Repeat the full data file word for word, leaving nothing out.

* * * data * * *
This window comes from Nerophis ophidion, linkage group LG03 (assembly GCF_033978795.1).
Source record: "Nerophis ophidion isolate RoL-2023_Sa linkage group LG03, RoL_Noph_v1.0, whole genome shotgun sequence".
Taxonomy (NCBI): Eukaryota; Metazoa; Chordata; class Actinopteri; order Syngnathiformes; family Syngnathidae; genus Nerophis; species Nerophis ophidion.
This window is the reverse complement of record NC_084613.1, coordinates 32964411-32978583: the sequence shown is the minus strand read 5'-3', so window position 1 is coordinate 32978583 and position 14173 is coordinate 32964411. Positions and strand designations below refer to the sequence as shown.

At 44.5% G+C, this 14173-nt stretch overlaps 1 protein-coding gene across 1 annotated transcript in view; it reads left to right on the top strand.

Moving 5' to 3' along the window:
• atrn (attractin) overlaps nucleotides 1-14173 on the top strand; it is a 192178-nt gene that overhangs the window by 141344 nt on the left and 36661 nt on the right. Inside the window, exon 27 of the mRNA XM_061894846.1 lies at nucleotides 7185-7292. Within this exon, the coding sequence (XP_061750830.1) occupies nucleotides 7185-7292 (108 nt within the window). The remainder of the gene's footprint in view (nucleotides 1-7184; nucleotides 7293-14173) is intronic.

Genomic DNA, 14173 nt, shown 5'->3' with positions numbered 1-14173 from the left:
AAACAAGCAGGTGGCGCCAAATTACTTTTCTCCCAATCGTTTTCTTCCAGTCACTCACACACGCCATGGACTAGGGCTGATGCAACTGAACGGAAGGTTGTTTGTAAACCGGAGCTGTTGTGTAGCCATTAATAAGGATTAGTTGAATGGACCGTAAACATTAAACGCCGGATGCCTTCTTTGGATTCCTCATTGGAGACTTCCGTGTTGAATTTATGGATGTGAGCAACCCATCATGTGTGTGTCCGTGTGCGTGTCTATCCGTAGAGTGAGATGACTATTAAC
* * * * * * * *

This window comes from Nerophis ophidion, linkage group LG03 (assembly GCF_033978795.1).
Source record: "Nerophis ophidion isolate RoL-2023_Sa linkage group LG03, RoL_Noph_v1.0, whole genome shotgun sequence".
Taxonomy (NCBI): Eukaryota; Metazoa; Chordata; class Actinopteri; order Syngnathiformes; family Syngnathidae; genus Nerophis; species Nerophis ophidion.
This window is the reverse complement of record NC_084613.1, coordinates 32964411-32978583: the sequence shown is the minus strand read 5'-3', so window position 1 is coordinate 32978583 and position 14173 is coordinate 32964411. Positions and strand designations below refer to the sequence as shown.

At 44.5% G+C, this 14173-nt stretch overlaps 1 protein-coding gene across 1 annotated transcript in view; it reads left to right on the top strand.

Moving 5' to 3' along the window:
• atrn (attractin) overlaps nucleotides 1-14173 on the top strand; it is a 192178-nt gene that overhangs the window by 141344 nt on the left and 36661 nt on the right. Inside the window, exon 27 of the mRNA XM_061894846.1 lies at nucleotides 7185-7292. Within this exon, the coding sequence (XP_061750830.1) occupies nucleotides 7185-7292 (108 nt within the window). The remainder of the gene's footprint in view (nucleotides 1-7184; nucleotides 7293-14173) is intronic.

Genomic DNA, 14173 nt, shown 5'->3' with positions numbered 1-14173 from the left:
AAACAAGCAGGTGGCGCCAAATTACTTTTCTCCCAATCGTTTTCTTCCAGTCACTCACACACGCCATGGACTAGGGCTGATGCAACTGAACGGAAGGTTGTTTGTAAACCGGAGCTGTTGTGTAGCCATTAATAAGGATTAGTTGAATGGACCGTAAACATTAAACGCCGGATGCCTTCTTTGGATTCCTCATTGGAGACTTCCGTGTTGAATTTATGGATGTGAGCAACCCATCATGTGTGTGTCCGTGTGCGTGTCTATCCGTAGAGTGAGATGACTATTAAC